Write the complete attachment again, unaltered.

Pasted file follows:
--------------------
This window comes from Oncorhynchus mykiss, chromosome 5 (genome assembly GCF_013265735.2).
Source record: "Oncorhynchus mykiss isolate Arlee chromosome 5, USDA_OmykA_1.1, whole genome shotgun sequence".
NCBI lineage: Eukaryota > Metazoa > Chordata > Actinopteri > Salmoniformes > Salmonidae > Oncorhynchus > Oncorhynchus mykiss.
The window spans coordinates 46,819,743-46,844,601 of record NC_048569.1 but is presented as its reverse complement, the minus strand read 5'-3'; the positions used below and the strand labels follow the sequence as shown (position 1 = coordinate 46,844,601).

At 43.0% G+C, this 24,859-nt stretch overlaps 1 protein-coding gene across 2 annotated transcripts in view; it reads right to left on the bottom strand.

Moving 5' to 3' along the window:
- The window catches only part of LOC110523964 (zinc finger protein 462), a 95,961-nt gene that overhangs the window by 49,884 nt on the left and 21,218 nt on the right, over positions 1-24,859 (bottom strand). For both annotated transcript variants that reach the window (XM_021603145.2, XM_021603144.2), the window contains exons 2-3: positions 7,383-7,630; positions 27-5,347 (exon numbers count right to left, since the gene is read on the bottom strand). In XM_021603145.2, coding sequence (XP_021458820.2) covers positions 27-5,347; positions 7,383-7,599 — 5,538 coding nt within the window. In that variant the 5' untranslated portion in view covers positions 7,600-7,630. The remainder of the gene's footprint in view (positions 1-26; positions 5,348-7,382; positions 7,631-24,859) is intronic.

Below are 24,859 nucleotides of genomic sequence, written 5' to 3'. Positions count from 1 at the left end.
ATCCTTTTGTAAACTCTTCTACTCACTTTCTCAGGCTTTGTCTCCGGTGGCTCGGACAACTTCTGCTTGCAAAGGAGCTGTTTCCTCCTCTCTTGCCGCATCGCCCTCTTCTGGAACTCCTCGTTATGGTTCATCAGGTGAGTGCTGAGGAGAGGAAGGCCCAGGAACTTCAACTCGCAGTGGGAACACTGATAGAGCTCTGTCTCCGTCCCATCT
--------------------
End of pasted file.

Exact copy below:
This window comes from Oncorhynchus mykiss, chromosome 5 (genome assembly GCF_013265735.2).
Source record: "Oncorhynchus mykiss isolate Arlee chromosome 5, USDA_OmykA_1.1, whole genome shotgun sequence".
NCBI lineage: Eukaryota > Metazoa > Chordata > Actinopteri > Salmoniformes > Salmonidae > Oncorhynchus > Oncorhynchus mykiss.
The window spans coordinates 46,819,743-46,844,601 of record NC_048569.1 but is presented as its reverse complement, the minus strand read 5'-3'; the positions used below and the strand labels follow the sequence as shown (position 1 = coordinate 46,844,601).

At 43.0% G+C, this 24,859-nt stretch overlaps 1 protein-coding gene across 2 annotated transcripts in view; it reads right to left on the bottom strand.

Moving 5' to 3' along the window:
- The window catches only part of LOC110523964 (zinc finger protein 462), a 95,961-nt gene that overhangs the window by 49,884 nt on the left and 21,218 nt on the right, over positions 1-24,859 (bottom strand). For both annotated transcript variants that reach the window (XM_021603145.2, XM_021603144.2), the window contains exons 2-3: positions 7,383-7,630; positions 27-5,347 (exon numbers count right to left, since the gene is read on the bottom strand). In XM_021603145.2, coding sequence (XP_021458820.2) covers positions 27-5,347; positions 7,383-7,599 — 5,538 coding nt within the window. In that variant the 5' untranslated portion in view covers positions 7,600-7,630. The remainder of the gene's footprint in view (positions 1-26; positions 5,348-7,382; positions 7,631-24,859) is intronic.

Below are 24,859 nucleotides of genomic sequence, written 5' to 3'. Positions count from 1 at the left end.
ATCCTTTTGTAAACTCTTCTACTCACTTTCTCAGGCTTTGTCTCCGGTGGCTCGGACAACTTCTGCTTGCAAAGGAGCTGTTTCCTCCTCTCTTGCCGCATCGCCCTCTTCTGGAACTCCTCGTTATGGTTCATCAGGTGAGTGCTGAGGAGAGGAAGGCCCAGGAACTTCAACTCGCAGTGGGAACACTGATAGAGCTCTGTCTCCGTCCCATCT